We arrived to Alta one month before the race, so we had enough time to acclimatize and get used to the local conditions, very different to what we knew from our homeland. Training in the Czech Republic is mostly about zigzagging forest trails, passing houses, crossing roads, bending our dogs in sharp turns. And there was Norway… A vast flat plateau, where you see neither its end nor its beginning, just blue colour. I expected something different. The landscape took me by surprise so as the snow did – being so different then the snow I know and am used to. The Czech snow is soft, fluffy and smooth just like a feather duvet. The Norwegian snow is rough, powdery and it hurts and wears down the dogs paws. I had to buy booties for all my dogs and I spent a lot of time learning how to use them properly.

The time was ticking and our Day D was getting closer and closer…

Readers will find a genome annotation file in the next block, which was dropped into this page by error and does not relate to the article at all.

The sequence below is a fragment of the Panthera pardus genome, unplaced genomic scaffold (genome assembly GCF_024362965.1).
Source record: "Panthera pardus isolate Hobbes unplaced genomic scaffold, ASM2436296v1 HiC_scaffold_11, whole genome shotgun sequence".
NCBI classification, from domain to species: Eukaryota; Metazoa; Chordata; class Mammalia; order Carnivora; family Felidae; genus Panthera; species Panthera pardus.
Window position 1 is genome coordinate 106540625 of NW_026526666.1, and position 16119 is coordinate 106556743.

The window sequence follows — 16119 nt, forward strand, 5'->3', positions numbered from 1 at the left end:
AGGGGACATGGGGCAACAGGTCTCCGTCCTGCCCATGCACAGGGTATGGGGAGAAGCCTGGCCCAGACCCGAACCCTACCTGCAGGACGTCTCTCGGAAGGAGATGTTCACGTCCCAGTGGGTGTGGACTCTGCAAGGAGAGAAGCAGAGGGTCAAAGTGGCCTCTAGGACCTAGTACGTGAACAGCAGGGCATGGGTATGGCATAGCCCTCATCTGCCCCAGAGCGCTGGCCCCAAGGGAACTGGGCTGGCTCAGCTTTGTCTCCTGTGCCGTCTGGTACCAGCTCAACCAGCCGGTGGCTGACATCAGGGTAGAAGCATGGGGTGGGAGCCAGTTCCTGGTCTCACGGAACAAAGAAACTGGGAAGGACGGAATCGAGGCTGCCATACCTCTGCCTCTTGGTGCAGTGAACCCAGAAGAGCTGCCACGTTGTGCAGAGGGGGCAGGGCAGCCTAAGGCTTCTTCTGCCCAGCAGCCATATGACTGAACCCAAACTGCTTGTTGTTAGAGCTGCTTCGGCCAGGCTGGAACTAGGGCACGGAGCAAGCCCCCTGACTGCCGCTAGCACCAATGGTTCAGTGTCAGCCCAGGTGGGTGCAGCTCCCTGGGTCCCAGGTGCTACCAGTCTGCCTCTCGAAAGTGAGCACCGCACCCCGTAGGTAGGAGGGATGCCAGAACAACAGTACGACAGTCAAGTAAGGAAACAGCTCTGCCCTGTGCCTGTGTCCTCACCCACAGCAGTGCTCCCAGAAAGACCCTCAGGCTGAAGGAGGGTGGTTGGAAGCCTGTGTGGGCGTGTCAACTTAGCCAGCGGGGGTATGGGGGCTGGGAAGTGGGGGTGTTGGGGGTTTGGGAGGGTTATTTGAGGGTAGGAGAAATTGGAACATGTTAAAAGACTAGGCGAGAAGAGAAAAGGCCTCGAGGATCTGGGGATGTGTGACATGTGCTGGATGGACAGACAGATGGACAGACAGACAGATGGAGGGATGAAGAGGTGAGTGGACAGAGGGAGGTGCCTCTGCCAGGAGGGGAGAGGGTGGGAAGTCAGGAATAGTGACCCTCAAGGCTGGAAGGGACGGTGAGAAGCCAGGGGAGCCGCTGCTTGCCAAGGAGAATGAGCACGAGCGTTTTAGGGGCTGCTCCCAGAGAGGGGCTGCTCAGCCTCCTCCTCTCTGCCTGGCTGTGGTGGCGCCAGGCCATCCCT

We get to the start as the very first. It needs a certain amount of skills and enough space to manoeuvre the car and the 5m trailer. Other competitors – mushers - start slowly coming here as well. The frantic mummery starts right here. The time flies and everything is getting inevitably close and real. I have butterflies in my stomach and my whole body trembles with an inner feeling of desperation. Thousand times repeated rutine takes over and I do all I have to do on an auto-pilot. I am putting on the dogs´ harnesses, their booties, and we begin to harness the sled. Finally the helpers in their yellow waistcoats come and lead us to the starting line. The starting corridor is full of lined up dogsleds as every minute one competitor after another crosses the starting line. The air vibrates with maddening noise of barking dogs, loud music and the speaker’s stream of words from the loud speakers topped up with a ramble from a passing helicopter… And here I am at the start. I feel a heartbreaking cry of desperation deep inside my soul that cannot be seen. The last minute before the start... And here comes THREE, TWO, ONE and GO!!! The dogs shoot out as bullets and we are almost flying through the corridor surrounded by hundreds of people. Everyone shouts and waves. It is mad. I wave too and my heart is beating as strong as a bell. Going through the start here is the ultimate life experience!